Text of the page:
The Most Important Thing – Howard Marks
Successful investing requires thoughtful attention to many separate aspects at the same time. The Most Important Thing by Howard Marks covers these key aspects in layman’s language and without a lot of finance jargon, though it covers the concepts of investment theory.
Outperform the Market
- Asset prices reflect the consensus view of the significance of information, but this view may not be correct
- To outperform the market, it’s necessary to hold a non-consensus view
- The efficient market hypothesis suggests that it’s not possible to beat the market
- Riskier investments don’t always produce higher returns
- To achieve superior results, investors need an edge in either information or analysis, or both, and should be on the lookout for instances of misperception
- Efficiency is not universal and inefficiency is necessary for superior investing
- To be successful, investing requires an accurate estimate of intrinsic value
- Investors can base their decisions on intrinsic value or on expectations of future price movements
- Day traders may not always make good decisions if they focus solely on small price movements rather than the underlying value of the asset
- There are two approaches to investing based on fundamentals: value investing and growth investing
- It’s difficult to consistently make the right decisions as an investor, and it’s impossible to do so at the right time.
Being too far ahead of your time is indistinguishable from being wrong.
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Risk means more things can happen than will happen.
Investing: Success and Failure
- Investment success comes from buying things well, rather than just buying good things
- It’s important to carefully consider the price of an investment and whether it’s fair
- The best investments are those where you can buy from someone who has to sell regardless of price, but it’s not possible to make a career out of buying from forced sellers and selling to forced buyers
- Investing is a popularity contest and it’s dangerous to buy something when it’s at the peak of popularity, but it can be potentially profitable to buy something when no one likes it
The Bubble Effect
- In bubbles, people may be willing to pay any price for an asset and may prioritize market momentum over value and fair price
- There are several ways to achieve investment profits, including benefiting from a rise in intrinsic value, applying leverage, selling for more than the asset’s worth, and buying something for less than its value
- Risk is an important consideration in investing because it’s a bad thing to be avoided or minimized, it should be taken into account when considering an investment, and it should be assessed when evaluating investment results.
- Risk is primarily the likelihood of losing money, and it’s important to consider the possibility of permanent loss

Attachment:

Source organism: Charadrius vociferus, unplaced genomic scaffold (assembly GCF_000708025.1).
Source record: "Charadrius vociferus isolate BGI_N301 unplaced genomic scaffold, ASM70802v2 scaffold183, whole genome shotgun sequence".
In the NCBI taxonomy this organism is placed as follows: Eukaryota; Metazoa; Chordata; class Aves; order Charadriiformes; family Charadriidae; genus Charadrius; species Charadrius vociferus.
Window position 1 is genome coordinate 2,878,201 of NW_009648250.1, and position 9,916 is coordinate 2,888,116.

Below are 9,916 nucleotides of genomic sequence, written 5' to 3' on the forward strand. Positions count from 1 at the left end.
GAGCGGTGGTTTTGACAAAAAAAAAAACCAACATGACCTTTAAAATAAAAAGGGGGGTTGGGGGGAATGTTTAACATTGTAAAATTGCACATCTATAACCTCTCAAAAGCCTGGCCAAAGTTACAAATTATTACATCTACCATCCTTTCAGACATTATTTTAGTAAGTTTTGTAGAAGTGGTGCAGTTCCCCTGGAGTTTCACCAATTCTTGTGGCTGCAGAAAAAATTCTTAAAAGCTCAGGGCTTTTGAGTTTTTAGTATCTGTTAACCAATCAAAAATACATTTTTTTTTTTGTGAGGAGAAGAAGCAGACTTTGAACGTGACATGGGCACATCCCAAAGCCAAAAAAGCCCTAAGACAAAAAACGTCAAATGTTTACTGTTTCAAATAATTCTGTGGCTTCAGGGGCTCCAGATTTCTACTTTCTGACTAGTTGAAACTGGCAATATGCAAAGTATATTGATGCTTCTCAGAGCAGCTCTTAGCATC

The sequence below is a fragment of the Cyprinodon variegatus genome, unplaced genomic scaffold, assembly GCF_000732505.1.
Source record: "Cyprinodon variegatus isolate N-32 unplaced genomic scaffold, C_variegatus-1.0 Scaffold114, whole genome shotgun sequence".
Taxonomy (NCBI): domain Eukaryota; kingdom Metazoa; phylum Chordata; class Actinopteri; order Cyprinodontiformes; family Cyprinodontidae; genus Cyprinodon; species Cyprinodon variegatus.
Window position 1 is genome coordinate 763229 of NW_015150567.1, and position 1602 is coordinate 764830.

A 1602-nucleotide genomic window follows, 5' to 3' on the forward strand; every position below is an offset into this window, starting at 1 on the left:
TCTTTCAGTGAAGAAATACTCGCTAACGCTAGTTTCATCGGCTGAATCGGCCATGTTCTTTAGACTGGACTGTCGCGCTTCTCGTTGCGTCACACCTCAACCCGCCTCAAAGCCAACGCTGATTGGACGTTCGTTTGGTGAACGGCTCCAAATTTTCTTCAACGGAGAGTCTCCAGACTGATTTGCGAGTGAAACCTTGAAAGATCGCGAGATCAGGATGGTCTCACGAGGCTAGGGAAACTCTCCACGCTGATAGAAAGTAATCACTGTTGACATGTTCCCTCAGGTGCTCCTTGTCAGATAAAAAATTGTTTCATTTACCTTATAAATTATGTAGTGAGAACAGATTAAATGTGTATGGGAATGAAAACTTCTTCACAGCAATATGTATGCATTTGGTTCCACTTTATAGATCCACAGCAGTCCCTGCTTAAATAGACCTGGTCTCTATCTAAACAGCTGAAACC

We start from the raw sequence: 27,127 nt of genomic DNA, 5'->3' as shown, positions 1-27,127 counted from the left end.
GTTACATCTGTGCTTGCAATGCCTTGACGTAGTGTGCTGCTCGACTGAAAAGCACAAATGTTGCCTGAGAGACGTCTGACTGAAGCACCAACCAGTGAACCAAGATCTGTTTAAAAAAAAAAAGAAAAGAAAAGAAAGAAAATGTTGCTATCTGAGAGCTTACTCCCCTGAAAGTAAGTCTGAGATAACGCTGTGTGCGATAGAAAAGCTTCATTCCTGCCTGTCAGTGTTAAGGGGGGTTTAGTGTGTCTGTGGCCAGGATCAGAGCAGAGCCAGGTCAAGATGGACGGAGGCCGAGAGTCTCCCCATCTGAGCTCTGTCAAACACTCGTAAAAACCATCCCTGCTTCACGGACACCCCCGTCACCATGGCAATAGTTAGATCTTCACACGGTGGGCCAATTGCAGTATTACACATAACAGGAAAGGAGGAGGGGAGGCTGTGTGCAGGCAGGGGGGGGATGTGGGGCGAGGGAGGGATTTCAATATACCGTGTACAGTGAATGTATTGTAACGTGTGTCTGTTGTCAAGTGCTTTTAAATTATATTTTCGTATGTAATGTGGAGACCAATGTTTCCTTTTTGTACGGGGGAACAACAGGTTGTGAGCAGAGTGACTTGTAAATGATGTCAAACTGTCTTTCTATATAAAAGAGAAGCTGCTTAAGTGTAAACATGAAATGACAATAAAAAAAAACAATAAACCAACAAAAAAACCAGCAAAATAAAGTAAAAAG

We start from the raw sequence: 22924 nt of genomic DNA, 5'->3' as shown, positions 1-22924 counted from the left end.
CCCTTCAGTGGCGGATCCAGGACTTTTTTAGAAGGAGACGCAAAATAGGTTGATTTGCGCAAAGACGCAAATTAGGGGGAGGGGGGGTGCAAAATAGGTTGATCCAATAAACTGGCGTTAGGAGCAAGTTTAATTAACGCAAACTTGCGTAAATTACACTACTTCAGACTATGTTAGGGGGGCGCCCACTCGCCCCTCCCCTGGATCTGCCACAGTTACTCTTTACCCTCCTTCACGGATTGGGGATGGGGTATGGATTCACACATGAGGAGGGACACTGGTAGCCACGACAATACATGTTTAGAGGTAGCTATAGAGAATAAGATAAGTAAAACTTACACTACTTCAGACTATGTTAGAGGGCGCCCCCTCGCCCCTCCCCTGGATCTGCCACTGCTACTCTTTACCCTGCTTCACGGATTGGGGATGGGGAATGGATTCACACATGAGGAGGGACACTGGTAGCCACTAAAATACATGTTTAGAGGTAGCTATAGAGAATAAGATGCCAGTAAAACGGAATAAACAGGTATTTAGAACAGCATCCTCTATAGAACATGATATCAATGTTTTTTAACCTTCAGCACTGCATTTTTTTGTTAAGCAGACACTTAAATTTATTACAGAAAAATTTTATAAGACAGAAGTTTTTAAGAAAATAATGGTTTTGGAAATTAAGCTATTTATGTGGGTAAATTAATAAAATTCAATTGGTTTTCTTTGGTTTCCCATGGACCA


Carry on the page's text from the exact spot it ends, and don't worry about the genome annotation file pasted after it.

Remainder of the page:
- There are several types of risk, including falling short of one’s goal, underperformance, career risk, unconventionality, and illiquidity
- Risk can arise from weak fundamentals, even in a stable macroenvironment, and it can be deceptive
- Skillful investors can get a sense of the risk present in a given situation by considering the stability and dependability of value and the relationship between price and value
The Rabbit hole of Risk
- In booming markets, those who take the most risk may achieve the best results, but there is a difference between probability and outcome, and probable and improbable things may not always happen as expected
- Risk cannot be measured and it is often invisible before and after an investment, except to those with unusual insight
- Risk can only be judged by experienced second-level thinkers.
Best Case and Worst Case
- The value added by a portfolio manager comes from reducing risk at a given return, rather than achieving higher returns at a given risk
- The ability to intelligently bear risk for profit can be demonstrated through a record of repeated success over a long period of time
- It’s important to be prepared for once-in-a-generation events, but it’s not necessary to prepare for the worst case scenario
- Risk control is the best route to loss avoidance, but risk avoidance may lead to return avoidance as well
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Everything is Cyclic
- Most things are cyclical due to the involvement of humans, who are emotional and inconsistent
- During a bull market, a few forward-looking people may first believe things will get better, then most investors will realize improvement is taking place, and eventually everyone will conclude things will get better forever
- Analytical ability, objectivity, resolve, and imagination are needed to think things will get better and to take advantage of inefficiencies and mispricings for superior performance
- Mistakes in investing often occur due to human emotions and psychological factors such as the desire for more, the fear of missing out, the tendency to compare to others, the influence of the crowd, and the dream of a sure thing.